"He said the distinction between magic and science for those Trobriand Islanders was that for magic you only count confirming cases," Kelemen said. "And so, say you had this idea that earthquakes occur right before or after volcanic eruptions, so when that happens you notice and you put a notch in your stick or whatever. When there is earthquake that doesn’t occur with a volcanic eruption, you don't notice at all or say there must have been mitigating circumstances in this case."

Scientists can fall into the same trap.

"Scientists do an awful lot of what Malinowski would've called magic all the time," Kelemen said. "We filter data and come up with reasons why our [results] in one instance are not correct and that allows us to overlook that instance. Nevertheless, it's a trap."

Kelemen suspects people are struck by similar coincidences in nature and "probably don't make a note of it when there is an earthquake and no volcano. It is only when these things are happening clusters that it makes an impression on you."

He pointed out that you can use a computer to generate random numbers and plot them graphically and see patterns and clustering. Clearly though, there is no natural or scientific phenomenon behind those figures.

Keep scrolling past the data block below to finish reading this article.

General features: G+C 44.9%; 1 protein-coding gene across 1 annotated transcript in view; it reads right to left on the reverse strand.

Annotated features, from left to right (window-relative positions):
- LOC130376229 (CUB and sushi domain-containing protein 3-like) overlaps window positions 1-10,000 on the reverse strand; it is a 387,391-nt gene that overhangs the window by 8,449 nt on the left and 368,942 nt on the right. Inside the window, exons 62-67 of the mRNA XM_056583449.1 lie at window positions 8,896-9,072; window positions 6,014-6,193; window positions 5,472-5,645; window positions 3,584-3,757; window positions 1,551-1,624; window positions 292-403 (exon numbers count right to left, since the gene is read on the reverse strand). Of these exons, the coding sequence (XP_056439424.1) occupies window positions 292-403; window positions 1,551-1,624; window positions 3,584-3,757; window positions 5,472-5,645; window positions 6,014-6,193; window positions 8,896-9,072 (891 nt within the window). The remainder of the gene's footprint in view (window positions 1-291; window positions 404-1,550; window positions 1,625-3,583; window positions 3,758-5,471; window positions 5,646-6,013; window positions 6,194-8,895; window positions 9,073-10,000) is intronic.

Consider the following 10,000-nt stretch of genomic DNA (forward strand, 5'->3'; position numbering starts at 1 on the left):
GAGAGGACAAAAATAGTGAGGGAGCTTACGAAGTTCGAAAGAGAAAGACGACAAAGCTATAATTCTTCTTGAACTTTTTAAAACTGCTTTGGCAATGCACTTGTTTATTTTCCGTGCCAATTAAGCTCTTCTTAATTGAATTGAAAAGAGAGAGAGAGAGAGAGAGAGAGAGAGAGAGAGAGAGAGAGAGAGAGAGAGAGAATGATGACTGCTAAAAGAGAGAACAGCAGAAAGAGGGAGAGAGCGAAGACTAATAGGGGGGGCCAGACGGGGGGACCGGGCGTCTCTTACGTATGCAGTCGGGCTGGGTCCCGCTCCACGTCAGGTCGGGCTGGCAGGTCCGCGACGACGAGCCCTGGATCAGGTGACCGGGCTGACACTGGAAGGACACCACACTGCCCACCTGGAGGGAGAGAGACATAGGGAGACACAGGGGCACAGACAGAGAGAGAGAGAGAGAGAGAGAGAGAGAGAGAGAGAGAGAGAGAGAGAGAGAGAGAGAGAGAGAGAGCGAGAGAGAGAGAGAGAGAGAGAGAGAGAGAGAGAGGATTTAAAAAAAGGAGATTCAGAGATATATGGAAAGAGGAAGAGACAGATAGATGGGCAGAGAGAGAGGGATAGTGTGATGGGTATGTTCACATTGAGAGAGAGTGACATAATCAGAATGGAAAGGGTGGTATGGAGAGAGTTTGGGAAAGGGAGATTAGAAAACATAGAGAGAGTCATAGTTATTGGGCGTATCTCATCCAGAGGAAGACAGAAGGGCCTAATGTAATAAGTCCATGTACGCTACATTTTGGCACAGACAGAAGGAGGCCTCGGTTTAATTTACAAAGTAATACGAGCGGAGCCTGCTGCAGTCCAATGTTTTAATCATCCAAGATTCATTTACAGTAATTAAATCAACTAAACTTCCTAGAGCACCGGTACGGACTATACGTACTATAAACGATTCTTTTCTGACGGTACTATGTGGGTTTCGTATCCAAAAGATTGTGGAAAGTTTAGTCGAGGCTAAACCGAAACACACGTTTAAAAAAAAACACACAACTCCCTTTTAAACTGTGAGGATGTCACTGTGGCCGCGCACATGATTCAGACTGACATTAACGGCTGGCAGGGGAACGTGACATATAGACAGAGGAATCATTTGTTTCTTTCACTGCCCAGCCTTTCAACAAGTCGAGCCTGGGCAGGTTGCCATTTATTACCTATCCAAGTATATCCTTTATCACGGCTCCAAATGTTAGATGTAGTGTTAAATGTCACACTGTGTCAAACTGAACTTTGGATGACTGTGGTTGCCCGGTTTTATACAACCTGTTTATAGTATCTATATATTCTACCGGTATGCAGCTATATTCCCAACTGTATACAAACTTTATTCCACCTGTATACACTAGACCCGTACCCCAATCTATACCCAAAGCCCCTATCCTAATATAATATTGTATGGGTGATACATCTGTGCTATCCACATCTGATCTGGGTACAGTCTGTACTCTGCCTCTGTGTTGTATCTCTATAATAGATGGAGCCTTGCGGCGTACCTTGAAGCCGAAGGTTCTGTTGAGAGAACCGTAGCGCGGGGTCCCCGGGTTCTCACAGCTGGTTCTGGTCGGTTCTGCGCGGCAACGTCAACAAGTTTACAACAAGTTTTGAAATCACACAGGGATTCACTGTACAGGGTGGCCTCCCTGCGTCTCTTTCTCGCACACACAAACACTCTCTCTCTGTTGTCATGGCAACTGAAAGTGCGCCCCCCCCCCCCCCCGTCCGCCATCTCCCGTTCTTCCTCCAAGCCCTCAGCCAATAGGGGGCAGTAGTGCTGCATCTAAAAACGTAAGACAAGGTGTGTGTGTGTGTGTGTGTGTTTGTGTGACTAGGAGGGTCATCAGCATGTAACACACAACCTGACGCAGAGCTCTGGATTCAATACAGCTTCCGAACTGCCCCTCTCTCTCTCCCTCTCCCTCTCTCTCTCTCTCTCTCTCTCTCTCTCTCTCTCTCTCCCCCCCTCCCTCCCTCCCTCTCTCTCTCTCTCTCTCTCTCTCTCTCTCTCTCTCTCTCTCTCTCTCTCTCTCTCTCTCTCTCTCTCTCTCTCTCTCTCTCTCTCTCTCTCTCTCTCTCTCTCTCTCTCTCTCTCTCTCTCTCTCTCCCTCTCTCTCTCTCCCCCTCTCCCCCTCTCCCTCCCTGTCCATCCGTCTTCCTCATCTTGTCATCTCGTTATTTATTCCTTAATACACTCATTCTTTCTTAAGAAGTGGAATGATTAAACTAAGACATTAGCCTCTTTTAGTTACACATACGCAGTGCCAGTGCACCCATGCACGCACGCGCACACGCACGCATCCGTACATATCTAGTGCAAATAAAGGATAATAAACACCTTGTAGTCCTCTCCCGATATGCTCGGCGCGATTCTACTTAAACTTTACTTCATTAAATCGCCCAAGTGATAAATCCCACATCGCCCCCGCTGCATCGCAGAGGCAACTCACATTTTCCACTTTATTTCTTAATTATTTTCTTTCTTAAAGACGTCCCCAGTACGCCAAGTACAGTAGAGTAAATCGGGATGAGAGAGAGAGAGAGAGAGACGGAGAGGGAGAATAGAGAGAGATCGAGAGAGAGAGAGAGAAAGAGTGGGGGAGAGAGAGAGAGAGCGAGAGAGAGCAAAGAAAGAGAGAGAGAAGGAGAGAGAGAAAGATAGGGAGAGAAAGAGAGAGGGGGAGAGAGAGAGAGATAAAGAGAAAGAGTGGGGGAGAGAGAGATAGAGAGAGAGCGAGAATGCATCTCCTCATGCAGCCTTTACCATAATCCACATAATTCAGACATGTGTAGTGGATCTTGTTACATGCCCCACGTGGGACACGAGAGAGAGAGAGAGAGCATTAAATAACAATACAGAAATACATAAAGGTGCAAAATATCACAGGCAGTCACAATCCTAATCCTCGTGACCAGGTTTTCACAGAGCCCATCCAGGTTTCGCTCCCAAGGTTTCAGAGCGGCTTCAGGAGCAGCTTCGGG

More disasters than usual?

The number of reported natural disasters globally has been on a fast rise since the 1960s. EM-DAT disasters are up from about 120 in 1980 to more than 400 in 2007. But the increase has nothing to do with the planet.

Rather, the rise is the result better monitoring and reporting of natural disasters, said Charles Mandeville, a volcanologist at the American Museum of Natural History in New York.

And the actual number of people killed worldwide by natural disasters has been relatively small (under 500,000 per year) since the 1960s compared previous decades in the 20th century when death tolls sometimes exceeded 2 million or even 3 million, according to EM-DAT.

That drop is the due to better building codes and preparation, Mandeville said.